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Old 02-25-2002, 07:48 PM   #18
mle
Dojo: The Dojo (www.the-dojo.com
Location: Bavaria
Join Date: Jun 2000
Posts: 78
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Naming thread and Newlyweds...

Quote:
Originally posted by PeterR


Don't you just hate these newly married types.

Matching track suits, shared internet accounts, sweeeet.
mle:
Hee! yes, we have several things which match by accident, some of which we did on purpose..

Sorry about the confusion about who's who.. I'm the softer spoken one, generally.

Back to topic:
Should Korean judo not be marketed as judo?
Should Gracie jujutsu have its own name?

There's umpty gazillion forms of tae kwan do.

Yes, when we see the word "aikido" we think of the Ueshiba family despite the huge variation in actual form.

But it seems that is kind of like the "band aid" association - referring to stick-on bandages as such is a trademark violation. But everyone calls them that anyway. Same with Kleenex or Xerox.
"Facial tissue" or "photocopy" is a more accurate description, but we get accustomed to the other noises due to marketing saturation.

I would specify that what I do _could_ technically be called aikido, as could judo, or Danzan Ryu, hapkido (do those syllables even make sense in Korean?), chin-na (okay, that's Chinese, for what I don't know) or even tai chi.

The only rule which makes the word "aikido" belong to the Ueshiba is common usage and, quite frankly, marketing.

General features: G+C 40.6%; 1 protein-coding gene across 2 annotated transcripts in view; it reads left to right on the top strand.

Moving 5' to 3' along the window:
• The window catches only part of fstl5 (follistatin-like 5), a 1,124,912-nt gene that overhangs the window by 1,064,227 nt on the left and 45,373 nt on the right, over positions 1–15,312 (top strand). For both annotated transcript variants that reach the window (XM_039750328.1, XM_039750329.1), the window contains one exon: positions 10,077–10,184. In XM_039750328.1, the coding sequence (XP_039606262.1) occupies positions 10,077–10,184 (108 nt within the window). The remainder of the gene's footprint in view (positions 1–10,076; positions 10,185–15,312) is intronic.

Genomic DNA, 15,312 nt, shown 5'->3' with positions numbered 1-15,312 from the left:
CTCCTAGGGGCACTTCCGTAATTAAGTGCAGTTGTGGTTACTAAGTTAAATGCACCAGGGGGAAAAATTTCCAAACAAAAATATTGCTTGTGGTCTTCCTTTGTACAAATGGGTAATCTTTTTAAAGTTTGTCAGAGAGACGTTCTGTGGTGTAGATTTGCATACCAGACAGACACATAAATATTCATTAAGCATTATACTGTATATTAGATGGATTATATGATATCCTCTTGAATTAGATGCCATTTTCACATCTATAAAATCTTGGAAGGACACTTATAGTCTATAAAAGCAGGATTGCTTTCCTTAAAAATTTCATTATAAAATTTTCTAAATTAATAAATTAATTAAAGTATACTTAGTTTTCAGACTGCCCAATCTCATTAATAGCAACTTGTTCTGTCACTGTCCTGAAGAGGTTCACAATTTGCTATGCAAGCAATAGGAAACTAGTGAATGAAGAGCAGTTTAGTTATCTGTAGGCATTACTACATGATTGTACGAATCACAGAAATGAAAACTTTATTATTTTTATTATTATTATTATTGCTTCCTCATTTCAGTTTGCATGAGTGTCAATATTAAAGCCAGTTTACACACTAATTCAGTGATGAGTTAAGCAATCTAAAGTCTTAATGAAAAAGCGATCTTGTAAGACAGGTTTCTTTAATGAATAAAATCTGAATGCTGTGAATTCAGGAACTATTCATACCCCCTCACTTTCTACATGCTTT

An educated person should ask, certainly.
If they want Ueshiba's aikido, they can check lineage.. but forgive me, Peter Goldsbury, lineage doth not a good practicioner make. I know you by reading and reputation and can only hope to grab your wrist someday! :-)

I have been taught some questionable things three teachers removed from Ueshiba.
Now, ONE teacher removed, or two, I have seen some fine things. And some very silly things. As I evolve (I've only ten years at this point), perhaps I will develop a more cohesive perspective... but the art is so very fragmented. To only see one view of it, to only experience or acknowledge one style, is to wear very narrow blinders.

My fragmented point being... who is to decide which window into aikido is best?

Each person can only decide for themselves if the softness of Ki no Kenkyukai or Shinshin Toitsu is for them, or the brisk competition of Tomiki, or the intense structure of Yoshinkan.

I would prefer that no one decided for me.

mle

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